Nitol virus on a computer in direct-from-factory condition


Most people are familiar with computer viruses and malware coming about through the opening of email attachments or visiting weird websites, but new threats may be attacking computers right at the moment users pull them out of the box.

As part of a computer fraud lawsuit initiated by Microsoft against a web domain registered to a Chinese businessman, the company revealed an incident in which a researcher discovered the Nitol virus on a computer in direct-from-factory condition. This means that the malware somehow made its way on to the laptop in the supply chain, a prospect that proves truly frightening.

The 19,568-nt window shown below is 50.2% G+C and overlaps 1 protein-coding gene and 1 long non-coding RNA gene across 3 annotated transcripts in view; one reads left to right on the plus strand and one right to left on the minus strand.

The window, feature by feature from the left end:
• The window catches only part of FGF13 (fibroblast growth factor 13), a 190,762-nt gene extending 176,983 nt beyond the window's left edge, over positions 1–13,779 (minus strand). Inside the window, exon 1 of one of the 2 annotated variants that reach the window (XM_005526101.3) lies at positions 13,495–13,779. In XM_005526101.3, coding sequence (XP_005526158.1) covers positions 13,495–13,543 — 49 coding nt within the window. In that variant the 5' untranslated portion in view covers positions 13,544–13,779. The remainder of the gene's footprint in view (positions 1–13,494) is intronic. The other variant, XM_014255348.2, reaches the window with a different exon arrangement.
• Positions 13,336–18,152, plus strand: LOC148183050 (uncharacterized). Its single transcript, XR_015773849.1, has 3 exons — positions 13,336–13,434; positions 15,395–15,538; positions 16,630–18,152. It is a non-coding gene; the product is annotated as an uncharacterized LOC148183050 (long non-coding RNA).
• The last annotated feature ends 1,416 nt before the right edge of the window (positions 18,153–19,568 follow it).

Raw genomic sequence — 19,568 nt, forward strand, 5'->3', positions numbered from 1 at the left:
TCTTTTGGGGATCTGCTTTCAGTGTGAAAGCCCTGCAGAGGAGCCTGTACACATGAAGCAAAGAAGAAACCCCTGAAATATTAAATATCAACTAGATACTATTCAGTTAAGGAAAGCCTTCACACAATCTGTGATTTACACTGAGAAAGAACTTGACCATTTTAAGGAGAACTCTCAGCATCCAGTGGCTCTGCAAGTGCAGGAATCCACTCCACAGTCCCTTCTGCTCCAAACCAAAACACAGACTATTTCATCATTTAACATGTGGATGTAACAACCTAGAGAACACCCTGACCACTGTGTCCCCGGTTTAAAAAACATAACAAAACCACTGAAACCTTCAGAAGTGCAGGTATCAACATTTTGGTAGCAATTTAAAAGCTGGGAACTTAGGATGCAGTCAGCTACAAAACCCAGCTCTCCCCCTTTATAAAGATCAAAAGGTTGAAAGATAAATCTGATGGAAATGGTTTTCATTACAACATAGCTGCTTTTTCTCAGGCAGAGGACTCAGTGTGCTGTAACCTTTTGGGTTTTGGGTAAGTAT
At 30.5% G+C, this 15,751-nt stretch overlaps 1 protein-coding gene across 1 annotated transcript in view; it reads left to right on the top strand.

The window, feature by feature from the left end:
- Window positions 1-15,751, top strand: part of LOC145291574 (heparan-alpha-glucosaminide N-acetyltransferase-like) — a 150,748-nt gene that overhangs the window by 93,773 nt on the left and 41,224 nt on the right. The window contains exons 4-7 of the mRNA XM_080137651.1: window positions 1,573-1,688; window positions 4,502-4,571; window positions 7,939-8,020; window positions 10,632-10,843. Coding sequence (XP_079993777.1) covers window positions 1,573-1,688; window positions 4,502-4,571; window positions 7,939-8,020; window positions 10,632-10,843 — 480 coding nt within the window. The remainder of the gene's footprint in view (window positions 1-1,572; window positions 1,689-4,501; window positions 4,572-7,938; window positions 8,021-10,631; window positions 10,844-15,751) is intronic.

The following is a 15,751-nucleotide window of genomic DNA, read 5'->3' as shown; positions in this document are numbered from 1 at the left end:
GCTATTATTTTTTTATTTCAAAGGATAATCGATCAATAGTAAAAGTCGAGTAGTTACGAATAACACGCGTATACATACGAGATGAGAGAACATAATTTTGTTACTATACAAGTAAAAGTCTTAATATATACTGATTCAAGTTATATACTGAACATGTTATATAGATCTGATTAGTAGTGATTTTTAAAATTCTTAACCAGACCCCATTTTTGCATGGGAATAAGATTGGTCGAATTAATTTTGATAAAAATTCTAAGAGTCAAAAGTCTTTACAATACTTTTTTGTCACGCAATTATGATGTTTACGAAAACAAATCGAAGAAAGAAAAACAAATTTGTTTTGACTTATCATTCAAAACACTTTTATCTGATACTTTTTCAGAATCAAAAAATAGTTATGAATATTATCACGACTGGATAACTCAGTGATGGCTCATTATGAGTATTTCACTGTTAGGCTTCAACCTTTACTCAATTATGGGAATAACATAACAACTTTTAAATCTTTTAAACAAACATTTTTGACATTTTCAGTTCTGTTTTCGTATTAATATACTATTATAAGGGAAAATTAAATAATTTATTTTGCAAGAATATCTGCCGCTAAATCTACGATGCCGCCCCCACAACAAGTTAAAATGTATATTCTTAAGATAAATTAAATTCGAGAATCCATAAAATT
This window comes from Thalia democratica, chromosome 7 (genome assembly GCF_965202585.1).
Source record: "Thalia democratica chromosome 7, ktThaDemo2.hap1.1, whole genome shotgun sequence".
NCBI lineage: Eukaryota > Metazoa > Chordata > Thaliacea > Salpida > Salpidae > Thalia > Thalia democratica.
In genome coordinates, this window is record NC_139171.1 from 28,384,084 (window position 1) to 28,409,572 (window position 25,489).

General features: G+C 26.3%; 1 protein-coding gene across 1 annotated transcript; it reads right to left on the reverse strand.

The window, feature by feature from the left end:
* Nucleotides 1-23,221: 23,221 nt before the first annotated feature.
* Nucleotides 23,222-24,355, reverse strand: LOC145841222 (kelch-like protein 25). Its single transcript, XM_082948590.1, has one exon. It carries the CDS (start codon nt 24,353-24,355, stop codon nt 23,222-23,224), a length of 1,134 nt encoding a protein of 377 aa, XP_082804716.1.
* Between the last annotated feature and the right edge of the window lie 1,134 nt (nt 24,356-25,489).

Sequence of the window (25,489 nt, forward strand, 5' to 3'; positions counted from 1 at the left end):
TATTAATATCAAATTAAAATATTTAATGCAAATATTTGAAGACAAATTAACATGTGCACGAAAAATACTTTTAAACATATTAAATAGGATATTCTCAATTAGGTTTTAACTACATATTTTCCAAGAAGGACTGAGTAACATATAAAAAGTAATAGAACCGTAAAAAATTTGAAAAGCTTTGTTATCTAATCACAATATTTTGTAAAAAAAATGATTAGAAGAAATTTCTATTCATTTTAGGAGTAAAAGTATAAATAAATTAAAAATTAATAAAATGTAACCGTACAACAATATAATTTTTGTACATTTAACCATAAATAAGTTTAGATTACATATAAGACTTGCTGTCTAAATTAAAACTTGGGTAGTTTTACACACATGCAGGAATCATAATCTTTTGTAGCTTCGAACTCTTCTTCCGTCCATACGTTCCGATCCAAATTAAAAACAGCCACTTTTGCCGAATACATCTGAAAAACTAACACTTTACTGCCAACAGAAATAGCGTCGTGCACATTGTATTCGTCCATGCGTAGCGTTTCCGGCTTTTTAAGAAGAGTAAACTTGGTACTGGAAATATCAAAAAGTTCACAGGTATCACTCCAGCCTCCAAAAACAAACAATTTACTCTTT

The incident was revealed after court documents were unsealed Thursday in a Virginia federal court.

Microsoft says that its investigations of the Chinese web domain turned up a hub for Internet virus activity, including the Nitol virus and some 500 other types of malware. It was the largest store of viruses and malware the company ever came across.

According to Microsoft, the supply chain becomes unsecure when a reseller takes in stock from an uncertified source. In its investigation, the company said about 20 percent of the computers from unsecure supply chains turned up with malware already on them.

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